Tuesday, September 15, 2009

Another Post About Stalking

It seems like, lately, all we've been doing on this blog is arguing with people over whether stalking is funny and flattering or actually dangerous. Yesterday, the Augusta Chronicle printed a great article on stalking that links stalking behaviors to domestic violence and spells out exactly why stalking is cause for concern.

Stalking is intended to create fear through indirect contact, such as correspondence or surveillance, according to Georgia law.

The danger is its link to violence.

"Stalking, if unabated, will always lead to some type of violence," said Georgia Superior Court Judge Daniel Craig said [emphasis ours].

Judge Craig spent 16 years in prosecution, and he said the numbers of the Justice Department survey didn't surprise him. They seemed consistent with what he's seen in the Augusta area.

The Justice Department estimates that 30 percent of victims identify the offender as a current or former spouse or as someone they have dated or are dating. An estimated 9 percent of offenders are relatives of the victims, and 7.4 percent are friends or acquaintances.

One recent incident filed with the Richmond County Sheriff's Department involved stalking and property damage.

The victim stated in the incident report that a man she ended a relationship with has been following her to work and family members' homes. She said she thinks the suspect has also slashed four tires, busted the windshield and keyed her car, but there were no witnesses. She told deputies she thinks the problem is escalating.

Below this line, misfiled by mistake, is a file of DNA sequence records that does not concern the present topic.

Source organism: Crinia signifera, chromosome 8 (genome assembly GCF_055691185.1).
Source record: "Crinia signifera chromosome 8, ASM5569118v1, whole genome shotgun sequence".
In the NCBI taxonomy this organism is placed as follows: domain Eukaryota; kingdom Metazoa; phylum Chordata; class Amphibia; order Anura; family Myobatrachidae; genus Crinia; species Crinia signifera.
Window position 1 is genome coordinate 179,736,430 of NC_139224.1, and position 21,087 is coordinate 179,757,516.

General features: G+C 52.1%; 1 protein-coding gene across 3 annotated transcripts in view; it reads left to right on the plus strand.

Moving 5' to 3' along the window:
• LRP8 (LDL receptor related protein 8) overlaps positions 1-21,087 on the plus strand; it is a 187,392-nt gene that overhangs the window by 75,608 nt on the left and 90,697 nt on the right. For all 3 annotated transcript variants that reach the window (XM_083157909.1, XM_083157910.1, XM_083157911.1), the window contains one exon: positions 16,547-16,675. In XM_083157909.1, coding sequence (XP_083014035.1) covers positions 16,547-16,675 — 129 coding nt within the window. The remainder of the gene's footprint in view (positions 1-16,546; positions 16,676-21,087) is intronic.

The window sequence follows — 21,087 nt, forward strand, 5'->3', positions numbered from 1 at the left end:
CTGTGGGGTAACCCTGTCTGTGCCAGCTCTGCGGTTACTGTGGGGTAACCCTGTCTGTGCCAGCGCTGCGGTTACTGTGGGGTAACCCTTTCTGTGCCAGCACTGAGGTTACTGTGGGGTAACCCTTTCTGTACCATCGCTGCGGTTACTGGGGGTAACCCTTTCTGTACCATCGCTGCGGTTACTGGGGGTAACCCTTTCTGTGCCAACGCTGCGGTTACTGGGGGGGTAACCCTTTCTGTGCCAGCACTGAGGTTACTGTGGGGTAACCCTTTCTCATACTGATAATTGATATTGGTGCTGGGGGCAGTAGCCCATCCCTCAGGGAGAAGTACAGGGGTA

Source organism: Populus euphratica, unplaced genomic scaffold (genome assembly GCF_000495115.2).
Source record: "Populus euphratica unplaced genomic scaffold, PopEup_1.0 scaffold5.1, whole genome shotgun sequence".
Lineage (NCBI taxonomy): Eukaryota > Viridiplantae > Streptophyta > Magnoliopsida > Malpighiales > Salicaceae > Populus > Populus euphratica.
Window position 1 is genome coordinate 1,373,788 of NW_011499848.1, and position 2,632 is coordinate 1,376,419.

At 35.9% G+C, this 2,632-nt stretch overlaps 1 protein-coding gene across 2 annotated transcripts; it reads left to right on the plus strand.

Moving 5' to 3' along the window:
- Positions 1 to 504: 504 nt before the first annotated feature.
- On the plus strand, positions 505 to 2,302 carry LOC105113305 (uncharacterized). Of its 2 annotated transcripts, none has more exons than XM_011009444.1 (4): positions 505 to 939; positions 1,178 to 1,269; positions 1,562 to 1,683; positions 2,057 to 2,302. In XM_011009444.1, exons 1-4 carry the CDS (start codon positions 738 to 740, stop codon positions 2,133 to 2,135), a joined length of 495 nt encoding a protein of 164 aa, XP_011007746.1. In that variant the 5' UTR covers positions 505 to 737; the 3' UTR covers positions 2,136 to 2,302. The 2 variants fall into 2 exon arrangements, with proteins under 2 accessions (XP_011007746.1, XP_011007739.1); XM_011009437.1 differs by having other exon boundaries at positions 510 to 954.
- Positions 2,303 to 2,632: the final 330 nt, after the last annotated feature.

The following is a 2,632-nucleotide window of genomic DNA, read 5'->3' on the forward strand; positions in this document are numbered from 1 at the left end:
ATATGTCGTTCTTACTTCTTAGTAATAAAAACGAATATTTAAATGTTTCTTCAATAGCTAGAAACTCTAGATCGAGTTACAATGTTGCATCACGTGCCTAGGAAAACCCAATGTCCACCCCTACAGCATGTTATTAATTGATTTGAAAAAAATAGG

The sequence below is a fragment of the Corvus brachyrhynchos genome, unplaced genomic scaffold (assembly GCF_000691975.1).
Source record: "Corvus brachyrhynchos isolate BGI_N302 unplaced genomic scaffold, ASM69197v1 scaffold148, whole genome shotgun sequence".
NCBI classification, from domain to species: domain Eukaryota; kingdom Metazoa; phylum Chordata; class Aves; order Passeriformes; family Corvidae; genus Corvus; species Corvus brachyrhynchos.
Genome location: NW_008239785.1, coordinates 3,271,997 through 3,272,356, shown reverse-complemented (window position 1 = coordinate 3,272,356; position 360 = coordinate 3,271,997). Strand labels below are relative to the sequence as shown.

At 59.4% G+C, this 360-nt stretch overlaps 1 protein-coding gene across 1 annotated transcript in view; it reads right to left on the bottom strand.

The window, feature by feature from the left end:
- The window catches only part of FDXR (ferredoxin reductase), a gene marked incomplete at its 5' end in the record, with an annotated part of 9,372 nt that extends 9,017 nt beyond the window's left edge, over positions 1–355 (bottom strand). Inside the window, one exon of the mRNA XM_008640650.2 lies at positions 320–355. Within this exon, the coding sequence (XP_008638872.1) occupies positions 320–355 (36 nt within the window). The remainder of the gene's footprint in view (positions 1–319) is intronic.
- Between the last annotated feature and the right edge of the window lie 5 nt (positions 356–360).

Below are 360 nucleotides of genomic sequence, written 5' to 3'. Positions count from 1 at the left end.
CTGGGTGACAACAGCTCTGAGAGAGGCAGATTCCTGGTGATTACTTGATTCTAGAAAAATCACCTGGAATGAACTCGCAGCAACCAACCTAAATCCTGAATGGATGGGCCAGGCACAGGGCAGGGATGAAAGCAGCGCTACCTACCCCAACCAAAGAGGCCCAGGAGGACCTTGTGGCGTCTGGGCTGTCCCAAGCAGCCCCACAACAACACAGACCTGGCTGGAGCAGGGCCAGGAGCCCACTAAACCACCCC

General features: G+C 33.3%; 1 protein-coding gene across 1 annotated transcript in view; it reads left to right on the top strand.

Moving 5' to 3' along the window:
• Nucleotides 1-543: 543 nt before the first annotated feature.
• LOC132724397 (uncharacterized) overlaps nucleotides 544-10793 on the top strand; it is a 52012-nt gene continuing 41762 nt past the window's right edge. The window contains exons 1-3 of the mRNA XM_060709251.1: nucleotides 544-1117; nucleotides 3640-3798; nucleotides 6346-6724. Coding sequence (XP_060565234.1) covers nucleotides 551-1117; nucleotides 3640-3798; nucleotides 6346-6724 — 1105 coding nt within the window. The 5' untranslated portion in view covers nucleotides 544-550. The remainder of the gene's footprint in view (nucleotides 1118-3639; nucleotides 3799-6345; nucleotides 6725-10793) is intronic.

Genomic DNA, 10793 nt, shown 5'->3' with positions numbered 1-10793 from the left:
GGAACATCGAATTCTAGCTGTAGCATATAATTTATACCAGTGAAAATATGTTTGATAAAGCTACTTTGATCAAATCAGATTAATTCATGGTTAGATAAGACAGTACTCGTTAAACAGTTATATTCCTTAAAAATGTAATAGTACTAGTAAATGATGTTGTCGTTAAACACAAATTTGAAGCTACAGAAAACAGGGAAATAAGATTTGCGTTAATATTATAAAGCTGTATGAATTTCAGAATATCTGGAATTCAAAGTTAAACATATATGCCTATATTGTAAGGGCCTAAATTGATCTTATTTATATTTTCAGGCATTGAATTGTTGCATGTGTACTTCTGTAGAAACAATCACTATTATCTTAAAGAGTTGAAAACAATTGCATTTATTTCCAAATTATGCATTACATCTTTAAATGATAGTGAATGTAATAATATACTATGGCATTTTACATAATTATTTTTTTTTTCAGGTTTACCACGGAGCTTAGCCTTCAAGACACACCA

Another woman found a GPS unit taped to the bottom of her car, according to a report in August.

"It happens much more frequently than you know," said Yolanda Bollinger of SafeHomes of Augusta, a shelter for victims of domestic violence.

Stalking is often a component in domestic violence cases, she said.
Stalking is considered by Georgia Law to be so threatening that there is a separate Protective Order that can be issued just for stalking. According to Women'sLaw.org, in Georgia someone commits stalking if s/he:
  • Follows you;

  • Places you under surveillance; or

  • Contacts you at a location without your consent for the purpose of harassing or intimidating you. (Contacting includes in person, by phone, text message, mail, broadcast, computer, any electronic device.)
In order to get a Stalking Protective Order, you need to show that you were in reasonable fear for yourself or a member of your immediate family due to this person’s pattern of behavior. It is not necessary for you to be physically injured. Call our hotline at 404-688-9436 for more information about Stalking Protective Orders in metro-Atlanta, or 1-800-799-SAFE for national information. You can also visit the National Stalking Resource Center.

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